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updated: 4/17/2013 6:25 PM

Kirk 'disappointed' in Senate vote on background checks

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  • Vice President Joe Biden watches at left as Sen. Mark Kirk, second from left, accompanied by Sen. Joe Manchin, a West Virginia Democrat, second form right, and Senate Majority whip Dick Durbin, right, walks the steps to the Senate door of the Capitol building on Capitol Hill in Washington on Jan. 3, 2013. Manchin also said that Kirk, who voted Wednesday for in favor of expanded background checks on gun buyers, held steadfast to closing all loopholes at gun shows, a point of contention among some other Republicans.

      Vice President Joe Biden watches at left as Sen. Mark Kirk, second from left, accompanied by Sen. Joe Manchin, a West Virginia Democrat, second form right, and Senate Majority whip Dick Durbin, right, walks the steps to the Senate door of the Capitol building on Capitol Hill in Washington on Jan. 3, 2013. Manchin also said that Kirk, who voted Wednesday for in favor of expanded background checks on gun buyers, held steadfast to closing all loopholes at gun shows, a point of contention among some other Republicans.
    Associated Press

 
By Kerry Lester
Political Editor
klester@dailyherald.com

A high profile piece of bipartisan background check legislation lacked sufficient support in the Senate Wednesday, but its sponsor said his friendship with Illinois' junior senator helped propel the proposal further than otherwise expected.

Shortly before the Senate voted down legislation that would have mandated background checks at gun shows and in online sales, Joe Manchin, a West Virginia Democrat, told the Daily Herald that "the first person (to offer assistance), without hesitation, was my dear friend, who said, 'I'll be part of it.' "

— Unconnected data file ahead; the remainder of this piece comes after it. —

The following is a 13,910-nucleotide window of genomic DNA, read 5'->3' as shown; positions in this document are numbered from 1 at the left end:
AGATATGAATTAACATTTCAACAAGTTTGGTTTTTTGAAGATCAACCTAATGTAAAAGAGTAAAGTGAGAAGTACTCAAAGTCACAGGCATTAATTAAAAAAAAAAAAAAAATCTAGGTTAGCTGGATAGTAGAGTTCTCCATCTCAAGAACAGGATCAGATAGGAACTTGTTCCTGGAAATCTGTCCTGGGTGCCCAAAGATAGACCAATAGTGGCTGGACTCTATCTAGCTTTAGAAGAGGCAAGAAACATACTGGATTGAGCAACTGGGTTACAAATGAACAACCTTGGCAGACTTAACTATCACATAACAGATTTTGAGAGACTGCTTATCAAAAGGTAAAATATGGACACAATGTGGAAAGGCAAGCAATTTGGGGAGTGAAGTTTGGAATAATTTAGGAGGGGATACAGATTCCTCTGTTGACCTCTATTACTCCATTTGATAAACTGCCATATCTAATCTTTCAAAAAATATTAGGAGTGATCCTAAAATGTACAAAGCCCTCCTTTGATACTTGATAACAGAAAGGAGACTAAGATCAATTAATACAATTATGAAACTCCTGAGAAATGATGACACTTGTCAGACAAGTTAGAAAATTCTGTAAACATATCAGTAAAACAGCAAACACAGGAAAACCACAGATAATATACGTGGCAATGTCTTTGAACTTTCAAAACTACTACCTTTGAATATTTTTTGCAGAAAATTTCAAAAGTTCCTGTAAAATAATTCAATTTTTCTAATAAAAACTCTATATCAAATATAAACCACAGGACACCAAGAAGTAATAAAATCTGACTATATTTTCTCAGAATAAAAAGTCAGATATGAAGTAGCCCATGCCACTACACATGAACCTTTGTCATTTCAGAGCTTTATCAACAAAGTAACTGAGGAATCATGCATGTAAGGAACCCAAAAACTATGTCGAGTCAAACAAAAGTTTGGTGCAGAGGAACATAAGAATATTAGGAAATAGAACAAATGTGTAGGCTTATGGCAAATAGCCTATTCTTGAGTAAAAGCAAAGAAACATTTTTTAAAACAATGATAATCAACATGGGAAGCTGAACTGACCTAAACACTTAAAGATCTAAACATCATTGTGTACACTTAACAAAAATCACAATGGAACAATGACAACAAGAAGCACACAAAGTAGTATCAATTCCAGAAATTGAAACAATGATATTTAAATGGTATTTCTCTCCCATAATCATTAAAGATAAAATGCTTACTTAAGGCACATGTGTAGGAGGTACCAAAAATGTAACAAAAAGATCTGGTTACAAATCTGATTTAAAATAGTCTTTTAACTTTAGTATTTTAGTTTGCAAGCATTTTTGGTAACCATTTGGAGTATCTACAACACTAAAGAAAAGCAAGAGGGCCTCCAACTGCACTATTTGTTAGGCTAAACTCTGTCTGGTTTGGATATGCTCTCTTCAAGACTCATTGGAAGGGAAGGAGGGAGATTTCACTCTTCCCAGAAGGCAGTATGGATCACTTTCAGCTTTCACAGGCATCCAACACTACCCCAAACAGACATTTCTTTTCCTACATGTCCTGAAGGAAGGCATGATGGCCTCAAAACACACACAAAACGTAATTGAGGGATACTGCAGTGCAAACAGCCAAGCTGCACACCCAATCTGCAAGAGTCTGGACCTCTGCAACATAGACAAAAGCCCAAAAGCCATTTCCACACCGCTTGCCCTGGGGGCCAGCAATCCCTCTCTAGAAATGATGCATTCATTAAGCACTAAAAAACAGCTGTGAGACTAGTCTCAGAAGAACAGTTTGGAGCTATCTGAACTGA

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The measure -- rallied for both by former U.S. Rep. Gabrielle Giffords, an Arizona Democrat who was permanently injured in a shooting in her home state, and by the parents of children killed in the Newton, Conn., school shootings -- failed Wednesday afternoon, with 54 votes of support, six short of the required 60 to move ahead.

Kirk's spokesman Lance Trover said the senator worked behind the scenes to lobby other Republicans. In the end, however, only four Republicans, including Kirk, supported the deal.

In a statement, Kirk said he was "disappointed that the Senate could not come together to support a bipartisan proposal that would reduce gun violence and protect law-abiding gun owners, but American voters are the ultimate judge of today's result."

Manchin said Kirk, a Republican and longtime naval reservist who plans to retire from the service soon, pushed for a provision that would allow veterans to contest their placement in the national instant criminal background check system, a computer database which prohibits some from purchasing firearms because of mental health history or criminal records.

In a video released Wednesday, Kirk described that provision as "just and honorable given their (veterans') service to the country."

But Manchin also said that Kirk, who voted for the legislation Wednesday, held steadfast to closing all loopholes at gun shows, a point of contention among some other Republicans.

Kirk, in Chicago earlier this month, met with Chicago police Superintendent Garry McCarthy, who told him that 40 percent of guns picked up by the Chicago Police were purchased at a gun show without a background check.

Kirk and Manchin established a weekly lunching tradition shortly after Kirk's 2010 election to the Senate. It was Manchin who stood by Kirk's side Jan. 3 as he made an ascent up the Senate steps for the first time, since suffering a serious stroke in January 2012.

The Senate voted down a series of other gun control measures Wednesday. Kirk was the lone Republican to vote for an amendment to ban assault weapons.

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